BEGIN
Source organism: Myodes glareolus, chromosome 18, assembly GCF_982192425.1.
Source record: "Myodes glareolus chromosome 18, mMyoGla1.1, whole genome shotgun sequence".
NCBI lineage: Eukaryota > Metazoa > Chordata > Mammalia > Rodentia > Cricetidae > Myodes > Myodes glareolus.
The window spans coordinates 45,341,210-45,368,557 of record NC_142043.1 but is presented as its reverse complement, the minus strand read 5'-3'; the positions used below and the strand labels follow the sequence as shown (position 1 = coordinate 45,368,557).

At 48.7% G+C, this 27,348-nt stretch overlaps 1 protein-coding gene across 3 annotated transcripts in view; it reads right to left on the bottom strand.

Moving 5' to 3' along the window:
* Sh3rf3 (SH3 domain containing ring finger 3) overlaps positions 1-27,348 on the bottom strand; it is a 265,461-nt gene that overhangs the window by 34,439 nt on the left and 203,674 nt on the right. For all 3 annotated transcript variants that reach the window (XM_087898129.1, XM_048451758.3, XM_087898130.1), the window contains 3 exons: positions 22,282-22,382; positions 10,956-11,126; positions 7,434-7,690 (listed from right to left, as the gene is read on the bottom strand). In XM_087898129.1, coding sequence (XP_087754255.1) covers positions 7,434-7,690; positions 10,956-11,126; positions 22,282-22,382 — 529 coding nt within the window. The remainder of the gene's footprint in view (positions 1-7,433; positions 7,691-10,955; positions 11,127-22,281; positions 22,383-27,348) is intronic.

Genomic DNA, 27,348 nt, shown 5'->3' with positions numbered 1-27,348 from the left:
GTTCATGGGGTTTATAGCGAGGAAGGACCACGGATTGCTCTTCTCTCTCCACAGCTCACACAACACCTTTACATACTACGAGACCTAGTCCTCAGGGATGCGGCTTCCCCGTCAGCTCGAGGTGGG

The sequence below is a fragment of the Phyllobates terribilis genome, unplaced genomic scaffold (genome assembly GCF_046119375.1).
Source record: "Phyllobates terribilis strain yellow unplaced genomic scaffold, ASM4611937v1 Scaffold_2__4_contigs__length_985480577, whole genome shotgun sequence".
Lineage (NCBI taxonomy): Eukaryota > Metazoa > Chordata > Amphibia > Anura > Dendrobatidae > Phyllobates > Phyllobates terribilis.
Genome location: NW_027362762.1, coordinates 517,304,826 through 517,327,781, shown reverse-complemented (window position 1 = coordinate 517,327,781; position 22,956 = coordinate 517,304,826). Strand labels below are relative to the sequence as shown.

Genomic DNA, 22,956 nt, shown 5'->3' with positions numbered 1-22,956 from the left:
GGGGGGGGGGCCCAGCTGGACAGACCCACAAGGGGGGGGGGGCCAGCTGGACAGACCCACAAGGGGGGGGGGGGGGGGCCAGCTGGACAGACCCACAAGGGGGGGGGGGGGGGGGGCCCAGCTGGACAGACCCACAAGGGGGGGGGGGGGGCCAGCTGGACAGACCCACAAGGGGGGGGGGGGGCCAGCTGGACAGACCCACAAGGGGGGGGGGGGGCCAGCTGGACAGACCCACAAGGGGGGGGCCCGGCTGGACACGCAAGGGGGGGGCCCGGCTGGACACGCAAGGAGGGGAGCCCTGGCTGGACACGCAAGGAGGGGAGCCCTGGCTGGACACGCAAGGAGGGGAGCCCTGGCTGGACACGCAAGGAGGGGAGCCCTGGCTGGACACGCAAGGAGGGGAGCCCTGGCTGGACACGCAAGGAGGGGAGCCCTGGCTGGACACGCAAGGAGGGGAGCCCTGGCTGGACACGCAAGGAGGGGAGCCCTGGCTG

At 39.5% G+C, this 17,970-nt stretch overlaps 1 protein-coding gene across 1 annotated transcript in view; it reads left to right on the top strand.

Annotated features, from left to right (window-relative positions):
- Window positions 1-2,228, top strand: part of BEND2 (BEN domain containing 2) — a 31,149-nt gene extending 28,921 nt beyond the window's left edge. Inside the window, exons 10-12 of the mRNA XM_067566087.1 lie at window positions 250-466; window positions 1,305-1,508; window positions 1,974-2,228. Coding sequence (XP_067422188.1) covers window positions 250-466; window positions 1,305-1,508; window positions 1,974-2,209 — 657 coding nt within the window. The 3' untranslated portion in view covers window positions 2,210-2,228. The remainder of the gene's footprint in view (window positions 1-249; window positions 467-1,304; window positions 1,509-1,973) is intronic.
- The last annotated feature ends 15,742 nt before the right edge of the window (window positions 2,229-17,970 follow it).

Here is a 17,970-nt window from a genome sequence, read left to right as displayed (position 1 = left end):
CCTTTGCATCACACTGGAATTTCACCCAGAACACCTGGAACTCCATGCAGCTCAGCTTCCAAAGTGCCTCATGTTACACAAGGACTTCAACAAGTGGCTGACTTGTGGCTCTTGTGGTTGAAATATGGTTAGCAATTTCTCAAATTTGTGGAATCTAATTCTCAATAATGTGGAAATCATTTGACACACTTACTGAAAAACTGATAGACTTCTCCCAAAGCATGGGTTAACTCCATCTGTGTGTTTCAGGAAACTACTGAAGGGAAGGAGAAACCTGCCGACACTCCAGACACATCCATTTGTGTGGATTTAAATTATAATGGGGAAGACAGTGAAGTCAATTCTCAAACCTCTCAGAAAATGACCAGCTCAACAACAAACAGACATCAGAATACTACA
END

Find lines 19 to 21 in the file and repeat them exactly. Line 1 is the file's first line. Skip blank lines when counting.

- The last annotated feature ends 15,742 nt before the right edge of the window (window positions 2,229-17,970 follow it).

Here is a 17,970-nt window from a genome sequence, read left to right as displayed (position 1 = left end):
CCTTTGCATCACACTGGAATTTCACCCAGAACACCTGGAACTCCATGCAGCTCAGCTTCCAAAGTGCCTCATGTTACACAAGGACTTCAACAAGTGGCTGACTTGTGGCTCTTGTGGTTGAAATATGGTTAGCAATTTCTCAAATTTGTGGAATCTAATTCTCAATAATGTGGAAATCATTTGACACACTTACTGAAAAACTGATAGACTTCTCCCAAAGCATGGGTTAACTCCATCTGTGTGTTTCAGGAAACTACTGAAGGGAAGGAGAAACCTGCCGACACTCCAGACACATCCATTTGTGTGGATTTAAATTATAATGGGGAAGACAGTGAAGTCAATTCTCAAACCTCTCAGAAAATGACCAGCTCAACAACAAACAGACATCAGAATACTACA